Flashcards in Unit 1 Deck (47):
Which wave oscillates at 90* to the motion of travel?
Which wave oscillates at 180* to the motion of travel?
Define the frequency of a wave
The number of waves that pass per unit of time
What is diffraction?
The bending of waves around an object or through an opening
Will a shorter wavelength diffract more or less than a longer wavelength?
Will a wavelength diffract more through a wider opening compared to a narrower opening?
No it will diffract more through a narrower opening
Name the electromagnetic spectrum from longest wavelength to shortest
Radio waves, microwaves, infrared, visible light, UV, X-rays, gamma rays
Do all waves in the electromagnetic spectrum travel at the same speed?
Yes they all travel at the speed of light, 3 x 10^8
What do all the electromagnetic groups have that is different?
Give a use of radio waves
Give a use of microwaves
Give a use of infrared
Give a use of visible light
Give a use of UV
Give a use of X-rays
To see your bones inside your body
Give a use of gamma rays
Killing cancer cells
What type of wavelength has the highest amount of energy?
EG - gamma rays
What is refraction?
The changing of speed as light passes from one material to another
All angles should be measured from where?
The normal, an imaginary line at 90* to the surface
What is the name of the light striking the surface?
What is the name of the ray of light passing through the material?
What is meant by the term 'critical angle'?
It is the angle at which total internal reflection occurs, if the angle is increased further
What does total internal reflection mean?
Light is reflected off of the inside of the material at the same angle it was incident at
What are the three main types of nuclear radiation?
Alpha, beta and gamma
What is the minimum blockage of alpha?
A sheet of paper
What is the minimum blockage of beta?
A few mm of aluminium
What is the minimum blockage of gamma?
A few cm of lead
Which type of radiation is the most ionising?
What is meant by the term 'ionisation'
It is the gain or loss of electrons from atoms, turning them into charged ions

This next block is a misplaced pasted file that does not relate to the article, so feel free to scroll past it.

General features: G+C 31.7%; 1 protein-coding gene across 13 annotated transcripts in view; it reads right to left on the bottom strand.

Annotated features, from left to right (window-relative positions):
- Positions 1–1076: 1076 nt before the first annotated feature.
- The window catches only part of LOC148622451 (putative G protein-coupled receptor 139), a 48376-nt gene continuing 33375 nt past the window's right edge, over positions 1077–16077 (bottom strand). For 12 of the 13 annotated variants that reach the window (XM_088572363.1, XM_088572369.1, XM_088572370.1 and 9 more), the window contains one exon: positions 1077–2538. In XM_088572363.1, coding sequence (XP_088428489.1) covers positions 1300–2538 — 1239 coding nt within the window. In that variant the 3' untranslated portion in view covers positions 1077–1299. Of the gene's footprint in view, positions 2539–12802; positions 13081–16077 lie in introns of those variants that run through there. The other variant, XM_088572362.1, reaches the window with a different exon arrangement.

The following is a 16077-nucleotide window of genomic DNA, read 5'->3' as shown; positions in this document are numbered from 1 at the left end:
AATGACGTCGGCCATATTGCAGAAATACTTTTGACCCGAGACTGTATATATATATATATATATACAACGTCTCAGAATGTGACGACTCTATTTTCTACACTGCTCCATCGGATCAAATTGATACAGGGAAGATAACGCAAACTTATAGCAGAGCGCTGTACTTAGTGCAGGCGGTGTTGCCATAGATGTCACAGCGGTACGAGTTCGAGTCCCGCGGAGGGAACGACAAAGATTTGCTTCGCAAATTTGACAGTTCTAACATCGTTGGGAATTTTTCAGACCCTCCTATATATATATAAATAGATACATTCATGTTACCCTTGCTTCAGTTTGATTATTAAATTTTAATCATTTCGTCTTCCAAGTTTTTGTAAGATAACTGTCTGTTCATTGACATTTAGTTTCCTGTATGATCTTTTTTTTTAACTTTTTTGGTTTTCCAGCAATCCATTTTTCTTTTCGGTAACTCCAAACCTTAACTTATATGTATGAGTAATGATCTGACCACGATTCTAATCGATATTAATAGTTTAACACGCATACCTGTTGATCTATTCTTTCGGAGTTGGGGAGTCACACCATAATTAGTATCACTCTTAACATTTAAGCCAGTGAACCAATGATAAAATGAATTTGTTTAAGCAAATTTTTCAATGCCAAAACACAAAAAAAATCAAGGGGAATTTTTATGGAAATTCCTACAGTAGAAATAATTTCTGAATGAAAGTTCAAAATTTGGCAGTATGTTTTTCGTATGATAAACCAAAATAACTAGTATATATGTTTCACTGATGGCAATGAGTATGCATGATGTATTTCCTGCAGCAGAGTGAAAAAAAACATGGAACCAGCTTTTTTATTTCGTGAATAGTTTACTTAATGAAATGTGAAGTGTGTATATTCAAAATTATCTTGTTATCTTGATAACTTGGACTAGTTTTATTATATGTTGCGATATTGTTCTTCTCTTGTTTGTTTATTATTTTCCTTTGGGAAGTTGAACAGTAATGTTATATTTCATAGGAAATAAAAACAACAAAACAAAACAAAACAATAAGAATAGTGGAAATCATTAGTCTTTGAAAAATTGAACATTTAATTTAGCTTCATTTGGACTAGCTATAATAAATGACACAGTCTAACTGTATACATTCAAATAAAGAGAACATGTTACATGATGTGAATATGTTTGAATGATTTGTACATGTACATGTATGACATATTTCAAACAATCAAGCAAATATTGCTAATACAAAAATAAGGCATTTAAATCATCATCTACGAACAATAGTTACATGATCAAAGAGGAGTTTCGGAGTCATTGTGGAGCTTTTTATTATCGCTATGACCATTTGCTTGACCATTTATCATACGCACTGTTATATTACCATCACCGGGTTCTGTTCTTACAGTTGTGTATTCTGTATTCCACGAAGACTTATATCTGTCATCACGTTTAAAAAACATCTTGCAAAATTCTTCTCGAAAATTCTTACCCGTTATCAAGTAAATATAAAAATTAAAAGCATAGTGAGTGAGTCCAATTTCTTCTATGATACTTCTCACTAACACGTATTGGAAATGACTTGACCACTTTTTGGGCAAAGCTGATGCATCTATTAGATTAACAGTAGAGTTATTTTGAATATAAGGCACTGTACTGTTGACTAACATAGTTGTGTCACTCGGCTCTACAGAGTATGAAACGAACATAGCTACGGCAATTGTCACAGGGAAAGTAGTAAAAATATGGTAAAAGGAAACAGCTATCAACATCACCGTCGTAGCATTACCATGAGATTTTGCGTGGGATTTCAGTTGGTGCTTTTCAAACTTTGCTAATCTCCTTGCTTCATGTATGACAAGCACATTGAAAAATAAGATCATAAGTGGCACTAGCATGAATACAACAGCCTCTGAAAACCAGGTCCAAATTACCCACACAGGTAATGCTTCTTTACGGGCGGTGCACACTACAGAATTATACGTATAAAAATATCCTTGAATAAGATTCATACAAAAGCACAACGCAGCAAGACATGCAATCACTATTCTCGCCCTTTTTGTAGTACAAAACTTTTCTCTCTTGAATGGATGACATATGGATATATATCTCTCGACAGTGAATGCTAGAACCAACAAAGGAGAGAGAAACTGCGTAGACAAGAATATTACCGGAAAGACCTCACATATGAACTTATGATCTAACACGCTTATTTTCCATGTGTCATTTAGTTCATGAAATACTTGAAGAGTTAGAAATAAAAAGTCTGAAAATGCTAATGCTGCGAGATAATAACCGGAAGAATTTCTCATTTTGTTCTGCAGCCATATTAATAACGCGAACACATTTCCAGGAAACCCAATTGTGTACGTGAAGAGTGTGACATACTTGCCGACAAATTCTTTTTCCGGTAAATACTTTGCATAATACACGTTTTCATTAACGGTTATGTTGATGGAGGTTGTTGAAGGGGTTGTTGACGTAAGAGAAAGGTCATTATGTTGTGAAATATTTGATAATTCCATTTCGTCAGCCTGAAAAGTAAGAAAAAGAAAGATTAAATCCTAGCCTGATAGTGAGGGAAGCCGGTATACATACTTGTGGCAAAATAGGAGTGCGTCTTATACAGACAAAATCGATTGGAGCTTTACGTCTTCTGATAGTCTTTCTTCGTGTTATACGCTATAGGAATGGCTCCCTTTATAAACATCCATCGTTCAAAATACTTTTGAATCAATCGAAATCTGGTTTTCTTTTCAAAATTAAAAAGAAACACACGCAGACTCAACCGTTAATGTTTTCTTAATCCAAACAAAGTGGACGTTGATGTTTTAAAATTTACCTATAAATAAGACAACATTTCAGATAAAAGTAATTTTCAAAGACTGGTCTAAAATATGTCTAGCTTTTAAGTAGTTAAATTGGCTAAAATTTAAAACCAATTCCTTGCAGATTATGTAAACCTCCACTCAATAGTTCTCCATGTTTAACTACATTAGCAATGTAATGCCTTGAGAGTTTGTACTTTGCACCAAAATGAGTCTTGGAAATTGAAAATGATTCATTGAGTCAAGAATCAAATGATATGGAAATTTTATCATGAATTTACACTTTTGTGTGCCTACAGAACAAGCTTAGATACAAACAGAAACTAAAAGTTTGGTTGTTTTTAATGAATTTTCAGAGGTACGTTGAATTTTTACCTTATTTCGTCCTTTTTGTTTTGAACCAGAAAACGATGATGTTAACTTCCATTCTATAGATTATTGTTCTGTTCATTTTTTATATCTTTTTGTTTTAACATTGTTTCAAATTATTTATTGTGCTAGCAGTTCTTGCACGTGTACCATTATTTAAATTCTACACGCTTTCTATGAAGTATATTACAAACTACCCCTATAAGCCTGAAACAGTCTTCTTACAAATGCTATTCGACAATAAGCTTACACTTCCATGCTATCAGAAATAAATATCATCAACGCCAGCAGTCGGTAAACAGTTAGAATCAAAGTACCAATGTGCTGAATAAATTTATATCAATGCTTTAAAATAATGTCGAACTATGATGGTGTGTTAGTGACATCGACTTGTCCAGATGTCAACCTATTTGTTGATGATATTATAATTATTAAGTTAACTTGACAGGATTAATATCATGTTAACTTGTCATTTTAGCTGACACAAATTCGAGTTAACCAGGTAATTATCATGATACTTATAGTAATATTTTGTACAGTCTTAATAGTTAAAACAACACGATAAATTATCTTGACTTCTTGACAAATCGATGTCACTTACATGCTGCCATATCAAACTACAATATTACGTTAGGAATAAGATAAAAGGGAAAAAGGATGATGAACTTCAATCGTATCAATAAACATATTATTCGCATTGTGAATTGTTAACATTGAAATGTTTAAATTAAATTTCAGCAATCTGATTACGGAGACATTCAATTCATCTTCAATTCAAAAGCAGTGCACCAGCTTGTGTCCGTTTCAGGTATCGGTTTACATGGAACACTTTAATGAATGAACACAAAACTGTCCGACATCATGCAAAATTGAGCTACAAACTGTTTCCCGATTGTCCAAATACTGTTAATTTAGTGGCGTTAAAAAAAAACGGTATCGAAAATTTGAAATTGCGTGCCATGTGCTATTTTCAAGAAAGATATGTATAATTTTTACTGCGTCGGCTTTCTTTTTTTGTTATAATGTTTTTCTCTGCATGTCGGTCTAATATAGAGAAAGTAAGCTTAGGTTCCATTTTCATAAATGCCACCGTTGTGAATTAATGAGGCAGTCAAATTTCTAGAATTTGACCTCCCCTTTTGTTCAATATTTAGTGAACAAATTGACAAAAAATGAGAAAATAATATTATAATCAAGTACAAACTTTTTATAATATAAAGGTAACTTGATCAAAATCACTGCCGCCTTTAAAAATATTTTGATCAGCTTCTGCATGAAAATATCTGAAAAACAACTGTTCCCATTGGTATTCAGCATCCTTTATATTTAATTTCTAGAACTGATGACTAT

Where does background radiation come from?
Cosmic rays, human body, radioactive gas, rocks, soil and buildings
What is activity?
The number of decays per unit time
What is activity measured in?
Bequerels, 10Bq means that 10 decays have occurred per second
What is absorbed dose?
The energy absorbed per unit of mass
All waves transfer what from one place to another?
What is absorbed dose measured in?
Greys, 80 mGy means that 80 mJ have been absorbed per kilogram
What is equivalent dose rate a measure of?
The biological effect or damage a type of radiation may cause
What is equivalent dose measured in?
Sieverts, H = Dwr
What does the overall risk from exposure depend on?
The equivalent dose, type of radiation, type of tissue involved
What is 'half-life'?
The time taken for the activity to reduce by half
How could you measure the half life of a radio active material?
Background counts must be found first. This is taken away from the counts with the source present. A graph of corrected count against time is plotted
What happens in nuclear fission?
A large nucleus will split into small nuclei. This releases energy and possible more neutrons. Can be spontaneous or induced by using a neutron bombardment
What happens in a nuclear power station?
Nuclear fission is used. Energy held by Uranium is realised during fission to produce heat. Heat absorbed by CO2 gas. The heat is passed onto water to turn into steam which turns a steam turbine. Spinning motion produces electrical energy
What happens in nuclear fusion?
Small nuclei will join together to form a larger nucleus. This will release energy
What can radioactivity be used for?
To sterilise medical equipment
Why must gamma radiation be used to treat cancer?
It is the only type of radiation that can pass through the human body
What can used to find blockages inside the human body?
A medical tracer that emits gamma rays